Relocating to another country can be an interesting and exciting proposition. However, it means moving out of your comfort zone and acclimatising to an entirely different environment.
One may choose to be an expat to further one’s career, to do business, for retirement, etc. Whatever the reason, as an expat, you will have to preserve your wealth so that you can secure your financial future. If you are a British expat, then these money management tips can come in handy while you manage your finances.
Here’s what you should keep in mind.
1. Banking: Before leaving Britain, you should open an international account with your bank if it has the option. This will help you to settle your transactions in a selection of currencies. Besides, with a multi-currency account, you will be able to foil exchange fluctuation risk as well.
2. Currency management: Keep an eye on the charges and expenses that you incur in currency conversions. If you have remittance requirements, it is all the more important to minimise the costs related to the exchange rate.
3. Contingency fund: Once you leave the country, it is evident that you won’t have a comfort zone as you’ll be away from friends and family. You have to be prepared to meet contingencies on your own and build a fund towards it. For example, savings made in the form of treasury deposits with your bank account for a suitable time frame.
4. Tax status: After becoming an expat, your tax liability with your home country may eventually change. Whether you are liable to pay tax to HM Revenue and Customs will depend on your residence status for the previous tax years. Profits and pensions earned in the UK could continue to be liable for tax. Understanding the expat tax of countries can be difficult, and some tax regimes are harder to comprehend. It is worthwhile to seek the help of a professional to understand your taxability in the host country.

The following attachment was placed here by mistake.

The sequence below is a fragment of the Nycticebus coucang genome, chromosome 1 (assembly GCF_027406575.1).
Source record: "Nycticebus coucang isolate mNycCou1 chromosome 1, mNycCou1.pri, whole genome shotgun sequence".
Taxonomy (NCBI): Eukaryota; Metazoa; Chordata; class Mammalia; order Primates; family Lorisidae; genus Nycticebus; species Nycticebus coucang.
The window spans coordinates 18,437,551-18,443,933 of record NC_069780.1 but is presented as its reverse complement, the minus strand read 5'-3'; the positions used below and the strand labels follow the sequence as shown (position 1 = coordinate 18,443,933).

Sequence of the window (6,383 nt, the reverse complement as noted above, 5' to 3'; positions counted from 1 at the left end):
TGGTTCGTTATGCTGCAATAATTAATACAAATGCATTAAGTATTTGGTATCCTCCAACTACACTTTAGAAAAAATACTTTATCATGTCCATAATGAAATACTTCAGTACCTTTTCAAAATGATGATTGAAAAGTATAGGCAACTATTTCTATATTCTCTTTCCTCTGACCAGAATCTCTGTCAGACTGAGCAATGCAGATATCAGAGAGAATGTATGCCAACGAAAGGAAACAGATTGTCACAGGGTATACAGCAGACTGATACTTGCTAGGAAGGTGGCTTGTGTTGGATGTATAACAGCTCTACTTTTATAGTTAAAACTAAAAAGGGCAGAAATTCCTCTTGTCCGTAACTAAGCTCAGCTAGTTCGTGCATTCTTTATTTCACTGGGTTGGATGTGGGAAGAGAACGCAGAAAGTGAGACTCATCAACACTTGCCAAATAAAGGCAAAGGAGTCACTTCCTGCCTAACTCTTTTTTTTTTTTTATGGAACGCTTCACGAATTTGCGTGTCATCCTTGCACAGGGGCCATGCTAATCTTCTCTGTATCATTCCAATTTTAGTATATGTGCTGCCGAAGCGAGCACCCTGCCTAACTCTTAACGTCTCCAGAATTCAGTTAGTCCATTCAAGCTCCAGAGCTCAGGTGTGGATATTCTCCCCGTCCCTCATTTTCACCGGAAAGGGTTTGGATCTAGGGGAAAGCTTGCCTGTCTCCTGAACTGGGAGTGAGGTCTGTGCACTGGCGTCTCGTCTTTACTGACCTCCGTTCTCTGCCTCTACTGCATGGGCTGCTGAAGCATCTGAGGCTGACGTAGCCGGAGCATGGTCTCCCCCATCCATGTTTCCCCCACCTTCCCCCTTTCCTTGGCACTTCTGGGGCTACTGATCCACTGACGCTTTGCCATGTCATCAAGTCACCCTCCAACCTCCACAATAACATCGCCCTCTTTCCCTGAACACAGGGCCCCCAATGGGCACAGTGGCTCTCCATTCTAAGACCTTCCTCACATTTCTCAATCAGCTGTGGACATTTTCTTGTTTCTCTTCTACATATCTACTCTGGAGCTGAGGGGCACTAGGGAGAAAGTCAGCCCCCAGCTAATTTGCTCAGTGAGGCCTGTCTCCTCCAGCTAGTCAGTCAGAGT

5. Insurance coverage: In most countries, the employer is likely to give you only medical insurance coverage. You have to ensure you have other essential coverage, such as life insurance and disability insurance. However, you may not qualify for coverage under local insurance plans. Even if you do, it may be very expensive. Or you may not be able to port it later to the UK. The best thing to do might be to retain your existing insurance while moving out of the country.
6. Savings: Here’s a dilemma you might face: would it be better to have savings in your host country or in Britain? There are offshore pension funds where you can save for retirement, but these can be expensive. Another option is to buy a house back home and lease it out. Rental income of British expats who are non-resident is not liable to tax on rental income. You can invest in stocks on a monthly basis and diversify it to spread the risk. There are restricted access savings that are good for post-retirement usage. Choose your methods of saving based on your lifestyle, needs and location.
7. Cost of living: We are subconsciously programmed to understand costs in our home currency almost instantly. But with a new currency, it is like reinventing the wheel. Paying £1 for a loaf of bread may seem fine in the UK, but if you are paying the same value in another country with a stronger currency value, you may be overpaying. You will have to develop the instinct of knowing the right price in your host country, apart from keeping an eye on the cost of living you incur.
We hope that by considering these aspects, your money management during your expatriate life outside of Britain is successful.